The International Education Association of Australia warned of a hit between A$6 billion and A$8 billion if Chinese students are unable to attend the first term, the Financial Times reported. IEAA did not respond to CNBC's request for comments.
Moody's said last month the impact on Australian universities would remain manageable if the virus was contained within the next few months. A longer outbreak has the potential to "materially dent revenue and cash reserves," it said.
From helping affected students to transit via a third country to providing a plethora of online learning resources, some universities told CNBC how they were addressing the travel restrictions.
Western Sydney University said it offered affected students a one-off $1,500 Australian dollars ($993) contribution to offset expenses if they chose to transit in another country.
Australian National University said all affected Chinese students — about 4,000 of them — would be able to seek up to A$5,000 in reimbursement for costs incurred due to the travel ban if they remain enrolled after Jun. 3. The university is also providing financial assistance for students who undertake remote participation in the first semester.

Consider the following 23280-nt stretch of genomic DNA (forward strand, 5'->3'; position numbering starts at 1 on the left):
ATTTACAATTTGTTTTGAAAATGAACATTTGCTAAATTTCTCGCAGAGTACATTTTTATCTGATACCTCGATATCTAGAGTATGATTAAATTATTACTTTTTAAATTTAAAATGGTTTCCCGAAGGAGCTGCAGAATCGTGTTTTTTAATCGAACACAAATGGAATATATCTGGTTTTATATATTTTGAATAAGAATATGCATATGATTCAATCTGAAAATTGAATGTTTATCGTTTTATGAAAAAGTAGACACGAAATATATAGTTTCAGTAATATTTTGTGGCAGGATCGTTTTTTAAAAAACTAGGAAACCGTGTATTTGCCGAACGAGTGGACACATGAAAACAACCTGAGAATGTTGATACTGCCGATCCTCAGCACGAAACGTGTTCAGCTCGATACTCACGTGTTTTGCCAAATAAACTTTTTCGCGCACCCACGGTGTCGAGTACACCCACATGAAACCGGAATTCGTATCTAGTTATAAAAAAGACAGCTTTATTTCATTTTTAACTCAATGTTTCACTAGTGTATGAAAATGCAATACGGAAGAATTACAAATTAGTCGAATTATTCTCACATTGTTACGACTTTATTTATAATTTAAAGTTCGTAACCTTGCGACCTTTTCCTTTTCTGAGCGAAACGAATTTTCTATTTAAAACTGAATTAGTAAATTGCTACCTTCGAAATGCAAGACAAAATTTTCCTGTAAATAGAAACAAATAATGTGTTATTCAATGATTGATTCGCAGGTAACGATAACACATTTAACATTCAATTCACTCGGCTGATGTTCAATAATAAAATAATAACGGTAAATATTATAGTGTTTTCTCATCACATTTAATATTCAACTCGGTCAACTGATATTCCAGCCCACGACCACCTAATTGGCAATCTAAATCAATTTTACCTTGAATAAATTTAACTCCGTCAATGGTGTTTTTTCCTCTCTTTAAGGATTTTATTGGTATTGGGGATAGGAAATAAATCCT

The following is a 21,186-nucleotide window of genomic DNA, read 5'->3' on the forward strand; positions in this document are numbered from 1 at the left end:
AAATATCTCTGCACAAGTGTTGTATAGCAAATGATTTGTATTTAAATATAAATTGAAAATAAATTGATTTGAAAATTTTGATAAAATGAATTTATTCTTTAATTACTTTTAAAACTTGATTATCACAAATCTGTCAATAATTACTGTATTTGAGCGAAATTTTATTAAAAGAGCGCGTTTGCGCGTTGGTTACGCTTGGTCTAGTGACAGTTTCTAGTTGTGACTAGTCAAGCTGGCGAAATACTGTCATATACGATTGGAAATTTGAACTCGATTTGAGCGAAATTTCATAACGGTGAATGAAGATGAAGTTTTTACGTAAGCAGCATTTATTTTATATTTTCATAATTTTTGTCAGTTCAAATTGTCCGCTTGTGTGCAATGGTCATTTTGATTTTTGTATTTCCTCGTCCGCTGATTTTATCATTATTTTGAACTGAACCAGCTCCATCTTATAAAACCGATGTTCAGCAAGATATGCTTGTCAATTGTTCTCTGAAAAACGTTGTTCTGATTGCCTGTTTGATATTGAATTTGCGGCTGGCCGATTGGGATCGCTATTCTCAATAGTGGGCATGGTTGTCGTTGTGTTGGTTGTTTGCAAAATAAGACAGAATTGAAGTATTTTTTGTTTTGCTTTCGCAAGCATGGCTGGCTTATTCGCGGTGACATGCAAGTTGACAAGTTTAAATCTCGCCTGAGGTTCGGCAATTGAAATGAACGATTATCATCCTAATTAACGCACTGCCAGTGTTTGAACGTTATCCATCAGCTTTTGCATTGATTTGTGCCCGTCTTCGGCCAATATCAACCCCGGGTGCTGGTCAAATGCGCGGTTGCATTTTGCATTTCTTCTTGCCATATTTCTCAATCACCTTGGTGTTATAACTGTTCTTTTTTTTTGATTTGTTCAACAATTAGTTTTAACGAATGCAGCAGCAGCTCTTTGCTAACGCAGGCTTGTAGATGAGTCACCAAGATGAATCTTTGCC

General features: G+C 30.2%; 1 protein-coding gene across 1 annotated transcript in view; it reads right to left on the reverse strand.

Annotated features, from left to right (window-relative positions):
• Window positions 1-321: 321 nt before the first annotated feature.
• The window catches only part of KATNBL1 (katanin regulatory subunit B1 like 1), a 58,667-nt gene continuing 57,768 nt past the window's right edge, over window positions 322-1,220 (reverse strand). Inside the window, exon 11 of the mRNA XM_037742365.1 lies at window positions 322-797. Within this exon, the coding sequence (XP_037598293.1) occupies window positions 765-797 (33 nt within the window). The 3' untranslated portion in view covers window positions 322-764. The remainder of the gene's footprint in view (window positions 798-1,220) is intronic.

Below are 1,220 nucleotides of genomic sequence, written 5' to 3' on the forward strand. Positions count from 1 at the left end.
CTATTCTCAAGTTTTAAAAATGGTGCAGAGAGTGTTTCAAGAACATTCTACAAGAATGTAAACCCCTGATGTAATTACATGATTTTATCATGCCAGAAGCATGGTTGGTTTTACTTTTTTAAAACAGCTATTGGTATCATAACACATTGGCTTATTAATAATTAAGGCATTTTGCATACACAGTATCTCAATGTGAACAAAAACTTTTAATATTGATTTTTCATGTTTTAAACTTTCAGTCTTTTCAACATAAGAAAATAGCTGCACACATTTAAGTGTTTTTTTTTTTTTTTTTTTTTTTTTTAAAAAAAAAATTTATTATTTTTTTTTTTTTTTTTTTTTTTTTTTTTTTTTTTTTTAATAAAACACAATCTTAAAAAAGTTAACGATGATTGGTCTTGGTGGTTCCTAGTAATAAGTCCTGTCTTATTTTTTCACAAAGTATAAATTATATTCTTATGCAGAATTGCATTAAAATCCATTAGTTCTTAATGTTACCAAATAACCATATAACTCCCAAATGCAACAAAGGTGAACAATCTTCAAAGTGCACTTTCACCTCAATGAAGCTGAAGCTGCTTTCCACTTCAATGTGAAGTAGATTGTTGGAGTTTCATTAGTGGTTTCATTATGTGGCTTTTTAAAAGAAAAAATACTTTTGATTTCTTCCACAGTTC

The University of Sydney said it has made available online supported learning for 800 courses and deferred the start of the semester for a small number of courses at the business school. Around 14,000 of its students from China remain overseas.
The University of Melbourne said it is offering support grants of up to A$7,500 to help affected students with unanticipated expenses incurred due to the travel ban.
Macquarie University said for its roughly 1,800 affected students, it is providing various options that include late enrolment, online classes and additional courses made available in later semesters.
Media reports said the University of Adelaide has also offered financial assistance to students. The university did not respond to CNBC's request for comments.
Universities Australia, a body for the higher education sector, told CNBC the temporary travel ban does not affect the universities' international reputation. "Students come here for the world class education and research, and because Australia is a great place to visit and study in," chief executive Catriona Jackson said.
— CNBC's Will Koulouris contributed to this report.